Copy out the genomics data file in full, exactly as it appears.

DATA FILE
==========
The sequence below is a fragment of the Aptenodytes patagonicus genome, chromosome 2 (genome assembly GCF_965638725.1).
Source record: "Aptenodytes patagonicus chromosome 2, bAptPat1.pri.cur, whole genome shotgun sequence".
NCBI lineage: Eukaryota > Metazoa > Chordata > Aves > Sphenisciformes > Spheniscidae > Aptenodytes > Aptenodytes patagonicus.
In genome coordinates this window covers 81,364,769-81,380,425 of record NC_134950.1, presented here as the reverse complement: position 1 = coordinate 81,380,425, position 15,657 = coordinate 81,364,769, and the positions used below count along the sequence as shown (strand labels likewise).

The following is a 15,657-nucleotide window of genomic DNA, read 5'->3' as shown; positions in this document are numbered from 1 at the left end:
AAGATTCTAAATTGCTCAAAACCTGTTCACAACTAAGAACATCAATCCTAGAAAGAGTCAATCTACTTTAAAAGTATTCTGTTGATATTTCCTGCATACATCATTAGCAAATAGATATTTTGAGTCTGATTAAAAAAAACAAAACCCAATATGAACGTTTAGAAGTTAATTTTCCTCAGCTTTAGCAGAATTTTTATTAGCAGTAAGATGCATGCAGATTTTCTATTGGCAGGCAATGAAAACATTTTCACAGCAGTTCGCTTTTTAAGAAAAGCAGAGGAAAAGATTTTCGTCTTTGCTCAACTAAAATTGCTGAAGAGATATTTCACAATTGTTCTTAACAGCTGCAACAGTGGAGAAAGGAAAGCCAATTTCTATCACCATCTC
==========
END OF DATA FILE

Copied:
The sequence below is a fragment of the Aptenodytes patagonicus genome, chromosome 2 (genome assembly GCF_965638725.1).
Source record: "Aptenodytes patagonicus chromosome 2, bAptPat1.pri.cur, whole genome shotgun sequence".
NCBI lineage: Eukaryota > Metazoa > Chordata > Aves > Sphenisciformes > Spheniscidae > Aptenodytes > Aptenodytes patagonicus.
In genome coordinates this window covers 81,364,769-81,380,425 of record NC_134950.1, presented here as the reverse complement: position 1 = coordinate 81,380,425, position 15,657 = coordinate 81,364,769, and the positions used below count along the sequence as shown (strand labels likewise).

The following is a 15,657-nucleotide window of genomic DNA, read 5'->3' as shown; positions in this document are numbered from 1 at the left end:
AAGATTCTAAATTGCTCAAAACCTGTTCACAACTAAGAACATCAATCCTAGAAAGAGTCAATCTACTTTAAAAGTATTCTGTTGATATTTCCTGCATACATCATTAGCAAATAGATATTTTGAGTCTGATTAAAAAAAACAAAACCCAATATGAACGTTTAGAAGTTAATTTTCCTCAGCTTTAGCAGAATTTTTATTAGCAGTAAGATGCATGCAGATTTTCTATTGGCAGGCAATGAAAACATTTTCACAGCAGTTCGCTTTTTAAGAAAAGCAGAGGAAAAGATTTTCGTCTTTGCTCAACTAAAATTGCTGAAGAGATATTTCACAATTGTTCTTAACAGCTGCAACAGTGGAGAAAGGAAAGCCAATTTCTATCACCATCTC